“I speak as an islander who has walked the shores of many atoll islands, where there was once sandy beaches and coconut trees. Now there are none. I am told this will continue,” President Peter Christian of Micronesia told the Assembly on the fourth day of its 70th annual General Debate.
“While we wait in fear for the predicted and inevitable sea level to rise, other effects of global warming, like stronger ocean currents and more frequent typhoons, continue to wash away shorelines and topple tress, not waiting around for the sea to rise above the land.”
Christian voiced hope that the international climate change conference in Paris in December would resolve the disagreements over allowable emissions of greenhouse gases by industrial nations.
“We must become more cohesive in our actions to bring a useful conclusion to help mitigate the threat of sinking islands and prevent the potential genocide of Oceanic peoples and cultures,” he declared.
Solomon Islands’ Prime Minister Manasseh Sogovare said the issue was existential. “It impacts on everyone, but the poorest and marginalized populations often bear the greatest burden. It is imperative that the Paris Conference delivers an ambitious, comprehensive and robust climate change Agreement that is inclusive and leaves no one behind,” he added.
He noted that Solomon Islands tourism, fisheries and the livelihood of 85 per cent of its people are at risk from ocean acidification. Sea level rise already has seen land inundation, loss of biodiversity, threat to food security and the resulting relocation of populations from low lying islands to other parts of the country.
Prime Minister Gaston Browne of the Caribbean State of Antigua and Barbuda chided the industrial world for its long-standing emission of globe warming gases for which the less developed islands are now paying the price.
“The sadness is that these disasters are not occurring in these islands through their own fault,” he said. “They are happening because of the excesses of larger and more powerful countries, who will not bend from their abuse of the world's atmosphere, even at the risk of eliminating other societies, some older than their own,” he said.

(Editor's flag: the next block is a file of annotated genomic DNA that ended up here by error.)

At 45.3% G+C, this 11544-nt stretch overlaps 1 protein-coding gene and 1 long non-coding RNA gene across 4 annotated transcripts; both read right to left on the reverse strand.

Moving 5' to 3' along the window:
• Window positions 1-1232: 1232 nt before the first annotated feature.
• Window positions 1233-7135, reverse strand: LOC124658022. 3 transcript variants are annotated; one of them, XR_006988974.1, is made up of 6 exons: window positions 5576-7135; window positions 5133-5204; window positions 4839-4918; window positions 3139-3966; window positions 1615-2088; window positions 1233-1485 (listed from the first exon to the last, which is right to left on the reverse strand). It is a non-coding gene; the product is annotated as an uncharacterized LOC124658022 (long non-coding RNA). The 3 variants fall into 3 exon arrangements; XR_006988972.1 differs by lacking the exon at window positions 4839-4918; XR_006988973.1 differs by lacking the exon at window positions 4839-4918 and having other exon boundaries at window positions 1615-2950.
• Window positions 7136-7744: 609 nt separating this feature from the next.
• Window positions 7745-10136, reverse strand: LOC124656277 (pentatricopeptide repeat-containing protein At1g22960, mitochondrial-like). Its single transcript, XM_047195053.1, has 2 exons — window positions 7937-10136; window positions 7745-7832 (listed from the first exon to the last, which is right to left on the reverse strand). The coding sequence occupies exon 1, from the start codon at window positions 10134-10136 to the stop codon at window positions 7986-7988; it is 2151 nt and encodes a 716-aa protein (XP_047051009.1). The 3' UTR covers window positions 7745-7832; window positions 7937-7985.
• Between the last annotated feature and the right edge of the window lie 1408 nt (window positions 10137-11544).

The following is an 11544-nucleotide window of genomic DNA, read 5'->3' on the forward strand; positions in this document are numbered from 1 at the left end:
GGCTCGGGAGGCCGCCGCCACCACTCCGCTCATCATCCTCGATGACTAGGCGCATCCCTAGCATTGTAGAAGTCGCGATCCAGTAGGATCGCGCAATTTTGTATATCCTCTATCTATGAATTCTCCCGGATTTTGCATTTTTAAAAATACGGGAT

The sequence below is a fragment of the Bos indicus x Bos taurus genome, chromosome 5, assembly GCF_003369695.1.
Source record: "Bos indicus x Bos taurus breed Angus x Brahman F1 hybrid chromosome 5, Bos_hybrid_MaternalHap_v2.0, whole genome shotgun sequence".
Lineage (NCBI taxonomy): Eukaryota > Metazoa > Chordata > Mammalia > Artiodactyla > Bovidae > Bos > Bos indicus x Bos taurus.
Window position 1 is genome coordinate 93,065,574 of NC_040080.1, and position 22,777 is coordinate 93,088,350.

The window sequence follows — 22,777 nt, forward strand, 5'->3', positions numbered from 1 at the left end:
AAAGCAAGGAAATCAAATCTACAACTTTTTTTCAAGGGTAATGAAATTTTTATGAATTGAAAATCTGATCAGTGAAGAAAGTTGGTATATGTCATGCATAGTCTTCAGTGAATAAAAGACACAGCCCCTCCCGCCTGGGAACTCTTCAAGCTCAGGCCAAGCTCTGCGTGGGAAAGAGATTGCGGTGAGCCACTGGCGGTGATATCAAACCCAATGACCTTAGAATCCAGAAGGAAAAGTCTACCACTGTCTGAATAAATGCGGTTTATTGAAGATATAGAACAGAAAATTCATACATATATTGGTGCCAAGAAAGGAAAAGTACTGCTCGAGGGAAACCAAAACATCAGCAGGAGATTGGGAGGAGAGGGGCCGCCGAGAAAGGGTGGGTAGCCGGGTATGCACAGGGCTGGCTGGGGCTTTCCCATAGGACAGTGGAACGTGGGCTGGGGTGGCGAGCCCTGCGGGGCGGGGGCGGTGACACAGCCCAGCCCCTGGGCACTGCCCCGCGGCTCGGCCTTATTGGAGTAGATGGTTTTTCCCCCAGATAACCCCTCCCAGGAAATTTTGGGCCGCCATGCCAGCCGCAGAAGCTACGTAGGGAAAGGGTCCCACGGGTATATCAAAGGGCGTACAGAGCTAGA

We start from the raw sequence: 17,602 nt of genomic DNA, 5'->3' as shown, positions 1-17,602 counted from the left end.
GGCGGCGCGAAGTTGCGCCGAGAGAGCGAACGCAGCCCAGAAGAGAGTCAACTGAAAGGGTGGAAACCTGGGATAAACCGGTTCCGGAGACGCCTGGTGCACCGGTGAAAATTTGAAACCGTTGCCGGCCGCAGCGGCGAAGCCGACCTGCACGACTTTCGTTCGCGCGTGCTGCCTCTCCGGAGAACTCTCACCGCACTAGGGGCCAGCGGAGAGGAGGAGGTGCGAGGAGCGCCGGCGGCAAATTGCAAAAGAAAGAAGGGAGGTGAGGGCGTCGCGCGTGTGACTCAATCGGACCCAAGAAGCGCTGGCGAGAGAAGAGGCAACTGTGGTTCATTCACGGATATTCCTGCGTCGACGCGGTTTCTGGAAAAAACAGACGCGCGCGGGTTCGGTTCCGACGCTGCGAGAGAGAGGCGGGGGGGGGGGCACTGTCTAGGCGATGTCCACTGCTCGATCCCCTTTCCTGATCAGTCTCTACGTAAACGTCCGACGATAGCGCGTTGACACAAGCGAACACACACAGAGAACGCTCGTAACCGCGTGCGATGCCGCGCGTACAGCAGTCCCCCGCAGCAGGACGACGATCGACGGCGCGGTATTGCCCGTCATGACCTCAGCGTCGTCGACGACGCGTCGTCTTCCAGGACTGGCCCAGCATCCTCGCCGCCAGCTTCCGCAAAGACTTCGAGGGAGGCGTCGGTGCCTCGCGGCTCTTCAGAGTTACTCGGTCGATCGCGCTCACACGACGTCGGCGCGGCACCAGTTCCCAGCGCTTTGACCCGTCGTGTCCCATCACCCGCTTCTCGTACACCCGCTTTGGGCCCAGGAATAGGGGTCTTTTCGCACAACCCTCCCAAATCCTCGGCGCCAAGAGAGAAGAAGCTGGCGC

“All industrialized nations should accept their responsibilities as the chief contributors in emitting high levels of greenhouse gases into the atmosphere,” he declared.
Browne also condemned the recent listing in the United States and Europe of many Caribbean and Pacific Island States as “tax havens” and warned that “such wrongful tarnishing” could lead to US and European financial institutions cutting relations with their banks.
“If that happens, no one in our small States will be able to pay for any goods or services purchased from the United States and Europe, including food, tuition for our young studying abroad and medication and medical bills for our people in need of specialist treatment,” he explained.
“The consequences would be disastrous, since we would be excluded from the international payment system and would be unable to settle our trade and investment transactions. Our banking system would collapse, our economy would be irreparably damaged and our people would be plunged into abject poverty.”
The need for a binding agreement at the Paris climate change conference was echoed by Bahamas Foreign Minister Frederick A. Mitchell who urged all countries to work toward its success.
“Even as we speak, The Bahamas is under the threat of flooding and a hurricane,” he said. “This reinforces the existential threat of climate change to our country.”
For his part Foreign Minister Rimbink Pato of Papua New Guinea called on the UN Security Council to deal decisively with the implications of climate change.
“Climate change poses imminent dangers with wide ranging implications, including threats not only to human security, survival and development, but also to the entire global ecosystem,” he said.